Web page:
But those tactics are inadequate now, because those who presently rule our nation have no intention of representing the people. The tens of billions the government is asking for the "reconstruction" of the countries we have invaded goes to the corporations it does represent — oil companies and arms manufacturers. The no-bid contracts will be given to DynCorp, Halliburton, Bechtel, et al., companies who have gotten into the business of rebuilding countries they destroy and selling their essential services to the soldiers who are occupying the countries. We, the ordinary people of our country, need affordable housing, health care and public transportation, elder care and high-quality schools that won't destroy us financially; we want to live without a Big Brother at home, enmity even from our friends abroad, and an environmentally devastated future for our children. Another election won't help. The forces that control our rulers are so pervasive that it really will not make much difference whom we "elect" in the future, Democrat or Republican, liberal or conservative. The forces of greed and violence will prevail over whomever they choose to rule over us.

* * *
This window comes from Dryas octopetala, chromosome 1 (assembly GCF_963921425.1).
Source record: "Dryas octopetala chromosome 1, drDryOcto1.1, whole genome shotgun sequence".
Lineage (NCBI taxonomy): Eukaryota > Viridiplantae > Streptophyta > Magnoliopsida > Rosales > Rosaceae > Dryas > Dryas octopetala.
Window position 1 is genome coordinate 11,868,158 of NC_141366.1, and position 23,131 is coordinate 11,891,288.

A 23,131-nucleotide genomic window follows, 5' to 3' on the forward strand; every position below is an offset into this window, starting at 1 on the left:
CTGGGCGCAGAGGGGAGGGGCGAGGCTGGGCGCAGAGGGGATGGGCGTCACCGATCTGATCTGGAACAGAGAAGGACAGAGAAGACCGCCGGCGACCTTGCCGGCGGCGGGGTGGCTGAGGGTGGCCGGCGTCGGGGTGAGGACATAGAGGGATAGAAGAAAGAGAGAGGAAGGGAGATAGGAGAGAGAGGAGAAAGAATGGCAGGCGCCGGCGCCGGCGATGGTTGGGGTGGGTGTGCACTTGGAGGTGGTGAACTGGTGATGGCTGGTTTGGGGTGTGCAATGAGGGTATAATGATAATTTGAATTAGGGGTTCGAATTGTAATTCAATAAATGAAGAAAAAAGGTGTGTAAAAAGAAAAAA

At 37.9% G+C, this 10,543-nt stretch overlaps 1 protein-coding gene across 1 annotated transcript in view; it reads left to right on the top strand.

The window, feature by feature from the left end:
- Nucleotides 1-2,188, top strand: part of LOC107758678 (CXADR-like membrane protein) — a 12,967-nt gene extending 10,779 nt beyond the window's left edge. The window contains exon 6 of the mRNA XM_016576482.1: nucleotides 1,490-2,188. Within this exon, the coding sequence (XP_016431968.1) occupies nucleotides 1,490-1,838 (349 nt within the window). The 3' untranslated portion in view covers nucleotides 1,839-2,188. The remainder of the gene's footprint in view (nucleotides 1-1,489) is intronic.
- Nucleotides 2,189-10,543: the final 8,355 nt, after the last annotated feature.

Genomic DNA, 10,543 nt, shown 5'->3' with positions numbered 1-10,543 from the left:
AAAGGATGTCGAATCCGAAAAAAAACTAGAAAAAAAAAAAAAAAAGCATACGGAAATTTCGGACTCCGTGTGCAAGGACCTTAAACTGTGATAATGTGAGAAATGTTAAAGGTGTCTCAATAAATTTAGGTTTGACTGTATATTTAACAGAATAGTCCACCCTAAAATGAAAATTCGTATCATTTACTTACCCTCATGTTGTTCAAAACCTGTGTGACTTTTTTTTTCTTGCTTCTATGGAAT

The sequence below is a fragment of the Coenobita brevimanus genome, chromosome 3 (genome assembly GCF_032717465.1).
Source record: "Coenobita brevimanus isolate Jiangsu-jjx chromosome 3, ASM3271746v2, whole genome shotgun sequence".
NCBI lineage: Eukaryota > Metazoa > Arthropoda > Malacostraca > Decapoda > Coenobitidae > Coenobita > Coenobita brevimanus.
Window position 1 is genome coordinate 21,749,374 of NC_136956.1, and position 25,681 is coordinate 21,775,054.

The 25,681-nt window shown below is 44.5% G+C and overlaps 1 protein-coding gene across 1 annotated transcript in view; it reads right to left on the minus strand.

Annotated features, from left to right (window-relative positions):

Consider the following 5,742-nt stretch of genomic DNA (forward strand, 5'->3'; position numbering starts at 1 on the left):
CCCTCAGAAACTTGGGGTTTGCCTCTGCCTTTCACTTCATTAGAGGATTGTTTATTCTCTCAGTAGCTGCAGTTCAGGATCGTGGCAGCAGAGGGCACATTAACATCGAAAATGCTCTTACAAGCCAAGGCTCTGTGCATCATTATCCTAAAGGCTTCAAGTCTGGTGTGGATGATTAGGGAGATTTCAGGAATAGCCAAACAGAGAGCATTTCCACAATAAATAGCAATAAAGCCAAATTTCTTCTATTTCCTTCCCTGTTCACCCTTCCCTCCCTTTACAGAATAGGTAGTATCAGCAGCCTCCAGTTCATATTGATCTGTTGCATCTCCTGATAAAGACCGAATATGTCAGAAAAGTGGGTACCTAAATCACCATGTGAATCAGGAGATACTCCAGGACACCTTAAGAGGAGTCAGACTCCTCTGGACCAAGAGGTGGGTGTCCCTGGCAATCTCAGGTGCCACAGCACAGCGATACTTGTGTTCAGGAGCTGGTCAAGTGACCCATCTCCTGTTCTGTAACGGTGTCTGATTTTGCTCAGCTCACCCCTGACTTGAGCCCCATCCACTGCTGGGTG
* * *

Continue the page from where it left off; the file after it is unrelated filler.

Thus, the tactics developed to press for a more representative government won't help now. In the present difficulties we need to turn to the analysis and strategies of Gandhi. Like Gandhi, we are dealing with an empire. At present, the United States has about five percent of the world's population, yet consumes about 25 percent of the world's resources. (That injustice is even more appalling when one considers the distribution of that wealth once it reaches the United States.) And the United States enforces this unjust distribution with the most lethal military in the history of the world. Before such an alien — even a colonializing — power, demonstrations may be good in themselves, but in the end will only get us some crumbs from the masters' table.